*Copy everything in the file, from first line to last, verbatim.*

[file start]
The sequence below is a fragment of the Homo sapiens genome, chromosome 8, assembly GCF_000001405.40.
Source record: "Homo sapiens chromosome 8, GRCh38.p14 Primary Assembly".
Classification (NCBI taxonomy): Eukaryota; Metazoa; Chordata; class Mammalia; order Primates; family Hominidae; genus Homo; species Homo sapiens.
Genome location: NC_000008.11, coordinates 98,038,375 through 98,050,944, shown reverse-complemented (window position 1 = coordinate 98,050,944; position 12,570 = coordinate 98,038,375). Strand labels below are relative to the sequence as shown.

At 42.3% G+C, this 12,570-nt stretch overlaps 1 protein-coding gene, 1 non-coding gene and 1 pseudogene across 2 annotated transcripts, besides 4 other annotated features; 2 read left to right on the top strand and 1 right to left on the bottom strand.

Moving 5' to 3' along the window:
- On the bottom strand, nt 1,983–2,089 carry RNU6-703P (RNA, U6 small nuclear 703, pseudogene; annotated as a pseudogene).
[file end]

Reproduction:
The sequence below is a fragment of the Homo sapiens genome, chromosome 8, assembly GCF_000001405.40.
Source record: "Homo sapiens chromosome 8, GRCh38.p14 Primary Assembly".
Classification (NCBI taxonomy): Eukaryota; Metazoa; Chordata; class Mammalia; order Primates; family Hominidae; genus Homo; species Homo sapiens.
Genome location: NC_000008.11, coordinates 98,038,375 through 98,050,944, shown reverse-complemented (window position 1 = coordinate 98,050,944; position 12,570 = coordinate 98,038,375). Strand labels below are relative to the sequence as shown.

At 42.3% G+C, this 12,570-nt stretch overlaps 1 protein-coding gene, 1 non-coding gene and 1 pseudogene across 2 annotated transcripts, besides 4 other annotated features; 2 read left to right on the top strand and 1 right to left on the bottom strand.

Moving 5' to 3' along the window:
- On the bottom strand, nt 1,983–2,089 carry RNU6-703P (RNA, U6 small nuclear 703, pseudogene; annotated as a pseudogene).